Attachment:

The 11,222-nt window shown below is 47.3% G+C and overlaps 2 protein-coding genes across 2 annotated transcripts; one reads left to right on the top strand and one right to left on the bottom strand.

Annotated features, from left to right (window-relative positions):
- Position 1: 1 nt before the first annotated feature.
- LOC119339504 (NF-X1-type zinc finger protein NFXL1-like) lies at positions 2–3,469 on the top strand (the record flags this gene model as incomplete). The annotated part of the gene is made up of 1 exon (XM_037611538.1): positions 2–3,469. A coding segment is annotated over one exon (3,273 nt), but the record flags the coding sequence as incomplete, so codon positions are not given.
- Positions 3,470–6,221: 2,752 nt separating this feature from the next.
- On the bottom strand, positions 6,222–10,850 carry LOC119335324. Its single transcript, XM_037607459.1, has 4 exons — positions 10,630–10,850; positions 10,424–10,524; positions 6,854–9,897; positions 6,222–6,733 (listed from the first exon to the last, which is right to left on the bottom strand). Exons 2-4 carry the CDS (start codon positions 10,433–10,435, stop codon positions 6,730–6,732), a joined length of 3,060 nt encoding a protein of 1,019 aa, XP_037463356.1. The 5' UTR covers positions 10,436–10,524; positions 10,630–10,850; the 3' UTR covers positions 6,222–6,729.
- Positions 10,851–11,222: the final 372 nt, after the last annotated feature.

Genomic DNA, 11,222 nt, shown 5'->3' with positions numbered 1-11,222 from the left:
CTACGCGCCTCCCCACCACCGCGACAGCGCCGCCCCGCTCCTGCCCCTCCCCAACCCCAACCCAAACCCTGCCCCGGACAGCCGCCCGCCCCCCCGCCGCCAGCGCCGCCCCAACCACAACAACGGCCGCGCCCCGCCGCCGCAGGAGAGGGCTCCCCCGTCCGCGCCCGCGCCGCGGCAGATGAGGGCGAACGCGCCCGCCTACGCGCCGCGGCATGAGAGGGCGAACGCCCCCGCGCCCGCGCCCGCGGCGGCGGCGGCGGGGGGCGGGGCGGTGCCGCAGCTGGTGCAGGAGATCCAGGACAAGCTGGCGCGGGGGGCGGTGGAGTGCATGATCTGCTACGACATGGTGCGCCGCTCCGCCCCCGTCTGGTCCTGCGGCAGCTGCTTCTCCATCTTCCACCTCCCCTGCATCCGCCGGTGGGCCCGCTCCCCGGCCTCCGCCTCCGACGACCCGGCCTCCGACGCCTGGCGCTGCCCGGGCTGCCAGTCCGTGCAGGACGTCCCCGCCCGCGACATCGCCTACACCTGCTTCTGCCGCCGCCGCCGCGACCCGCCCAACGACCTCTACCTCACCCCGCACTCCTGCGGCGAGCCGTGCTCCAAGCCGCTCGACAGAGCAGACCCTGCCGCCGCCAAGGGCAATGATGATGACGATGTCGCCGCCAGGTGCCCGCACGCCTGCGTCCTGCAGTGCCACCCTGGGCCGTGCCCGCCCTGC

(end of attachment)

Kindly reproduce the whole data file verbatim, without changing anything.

The 11,222-nt window shown below is 47.3% G+C and overlaps 2 protein-coding genes across 2 annotated transcripts; one reads left to right on the top strand and one right to left on the bottom strand.

Annotated features, from left to right (window-relative positions):
- Position 1: 1 nt before the first annotated feature.
- LOC119339504 (NF-X1-type zinc finger protein NFXL1-like) lies at positions 2–3,469 on the top strand (the record flags this gene model as incomplete). The annotated part of the gene is made up of 1 exon (XM_037611538.1): positions 2–3,469. A coding segment is annotated over one exon (3,273 nt), but the record flags the coding sequence as incomplete, so codon positions are not given.
- Positions 3,470–6,221: 2,752 nt separating this feature from the next.
- On the bottom strand, positions 6,222–10,850 carry LOC119335324. Its single transcript, XM_037607459.1, has 4 exons — positions 10,630–10,850; positions 10,424–10,524; positions 6,854–9,897; positions 6,222–6,733 (listed from the first exon to the last, which is right to left on the bottom strand). Exons 2-4 carry the CDS (start codon positions 10,433–10,435, stop codon positions 6,730–6,732), a joined length of 3,060 nt encoding a protein of 1,019 aa, XP_037463356.1. The 5' UTR covers positions 10,436–10,524; positions 10,630–10,850; the 3' UTR covers positions 6,222–6,729.
- Positions 10,851–11,222: the final 372 nt, after the last annotated feature.

Genomic DNA, 11,222 nt, shown 5'->3' with positions numbered 1-11,222 from the left:
CTACGCGCCTCCCCACCACCGCGACAGCGCCGCCCCGCTCCTGCCCCTCCCCAACCCCAACCCAAACCCTGCCCCGGACAGCCGCCCGCCCCCCCGCCGCCAGCGCCGCCCCAACCACAACAACGGCCGCGCCCCGCCGCCGCAGGAGAGGGCTCCCCCGTCCGCGCCCGCGCCGCGGCAGATGAGGGCGAACGCGCCCGCCTACGCGCCGCGGCATGAGAGGGCGAACGCCCCCGCGCCCGCGCCCGCGGCGGCGGCGGCGGGGGGCGGGGCGGTGCCGCAGCTGGTGCAGGAGATCCAGGACAAGCTGGCGCGGGGGGCGGTGGAGTGCATGATCTGCTACGACATGGTGCGCCGCTCCGCCCCCGTCTGGTCCTGCGGCAGCTGCTTCTCCATCTTCCACCTCCCCTGCATCCGCCGGTGGGCCCGCTCCCCGGCCTCCGCCTCCGACGACCCGGCCTCCGACGCCTGGCGCTGCCCGGGCTGCCAGTCCGTGCAGGACGTCCCCGCCCGCGACATCGCCTACACCTGCTTCTGCCGCCGCCGCCGCGACCCGCCCAACGACCTCTACCTCACCCCGCACTCCTGCGGCGAGCCGTGCTCCAAGCCGCTCGACAGAGCAGACCCTGCCGCCGCCAAGGGCAATGATGATGACGATGTCGCCGCCAGGTGCCCGCACGCCTGCGTCCTGCAGTGCCACCCTGGGCCGTGCCCGCCCTGC